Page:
How to Reduce Plagiarism in the Era of Self-Publishing

In the world of self publishing where anyone can upload a document to Amazon and call it a book, many authors are having their stories stolen.

Plagiarism self publishing

Some books are copied word-for-word while others are tweaked just enough to pass plagiarism-checking software. The plagiarized book often stays on the internet for months before someone detects the theft. For the writers, the damage goes beyond their finances. Writing a book can be a difficult and intimate process, and having your work stolen like this can feel like emotional abuse.

Who’s to blame for the amount of plagiarism on the web? Should the writer or the self publishing platform keep an eye out for content thieves? And the most important question one can ask is how to avoid plagiarism in the copy and paste era?

Plagiarism, A Tale as Old as Time

Plagiarism didn’t begin when the internet was invented. The first recorded case of plagiarism happened in 80 A.D. when the Roman poet Martial discovered that his worked was being copied by other poets without his permission. That was a very common practice back then, but Martial couldn’t sit back and watch others take credit for his work.  He wrote a poem attacking the person who stole his work, calling him a “plagiarus” (Latin for “thief”).

In spite of Martial’s harsh words, plagiarism remained a common practice. It is said that Shakespeare copied entire plot scenarios from others. Even Thomas Jefferson reportedly plagiarized from John Locke to create the Declaration of Independence.

As you can see, copying someone else’s work and appropriating it as yours is an old practice. The invention of the internet has certainly made it easier for people to plagiarize entire books and put them on self publishing platforms as their own. But can we completely blame the world wide web for the embarrassing amount of plagiarism out there?

Looking for a Solution

University teachers and students use software called Turnitin to check for plagiarism. Self publishing platforms, on the other hand, have no such detection system in place to identify stolen books. In fact, their rewarding system actually encourages plagiarism.

Most self publishing platforms reward authors who create new books regularly by placing them higher in rankings. The higher your rankings, the more sales you make. This policy puts pressure on authors to upload new books regularly to remain visible in search results.

It doesn’t matter if the book was plagiarized – the company is protected from copywriting laws as long as it removes the stolen content. Most self publishing companies comply with this rule and remove plagiarized books from their platforms. However, it might take a while until they respond to complaints, and fake books can remain on the site for months before they are flagged accordingly.

A lot of authors and columnists believe that self publishing companies should take responsibility for the content circulated on their platforms. For instance, they shouldn’t be able to profit from plagiarized works. Just as a regular publishing company is liable if it prints a novel that violated copyright law, so should self publishing companies be. Another way they could keep the amount of plagiarism under control is by ensuring that every piece of content uploaded is cross-checked for plagiarism.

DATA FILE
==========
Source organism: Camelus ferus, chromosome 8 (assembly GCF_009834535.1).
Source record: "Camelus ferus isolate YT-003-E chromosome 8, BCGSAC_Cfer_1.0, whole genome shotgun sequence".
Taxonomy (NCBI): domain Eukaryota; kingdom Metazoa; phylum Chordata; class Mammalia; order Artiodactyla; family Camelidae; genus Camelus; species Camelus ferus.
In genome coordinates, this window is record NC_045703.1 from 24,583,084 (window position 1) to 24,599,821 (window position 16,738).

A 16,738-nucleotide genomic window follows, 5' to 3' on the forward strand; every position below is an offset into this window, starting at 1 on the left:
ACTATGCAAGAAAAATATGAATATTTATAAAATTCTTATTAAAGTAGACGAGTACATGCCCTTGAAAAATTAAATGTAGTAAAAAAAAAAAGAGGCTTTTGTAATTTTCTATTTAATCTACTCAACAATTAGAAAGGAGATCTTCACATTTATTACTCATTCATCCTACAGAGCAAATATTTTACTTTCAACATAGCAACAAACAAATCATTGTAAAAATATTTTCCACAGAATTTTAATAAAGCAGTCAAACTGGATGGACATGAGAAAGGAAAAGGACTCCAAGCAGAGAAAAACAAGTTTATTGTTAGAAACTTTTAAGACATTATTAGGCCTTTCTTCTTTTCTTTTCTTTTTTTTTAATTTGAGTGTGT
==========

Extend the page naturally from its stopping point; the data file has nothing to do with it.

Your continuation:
How to Avoid Plagiarism

According to copyrighting law, the moment you create something original, it belongs to you. If someone else is to appropriate your work without permission, they can be sued for copyright infringement.

To prevent plagiarism, make sure to record all of your original work. For instance, print out hard copies and have them certified by a notary. That way, you will be able to provide proof that the plagiarized work is in fact yours.

Another great way to protect your work is by registering with the U.S. Copyright Office. For just a small fee you will get peace of mind, knowing that if someone is to copy your work without permission you can fight back through the legal system.

And last but not least, ask self publishing companies to implement detection systems and check new content against a database of previously published works. With a plagiarism detector in place, you can expose content thieves and discourage them from stealing other people’s work in the first place.

The internet has made it easier for people to steal books and publish them as their own. However, the plethora of plagiarism detection tools has also made it simpler for self publishing companies to detect stolen work. Until they start using them regularly, stay diligent to avoid becoming a victim of internet plagiarism.

Adam user

President & CEO,
Steuben Press

Adam Ellis has worked in the book industry since 2002, when he was first exposed to the wonderful world of Self Publishing. Over the years he has worked with thousands of authors and helped to produce, print and publish countless books.

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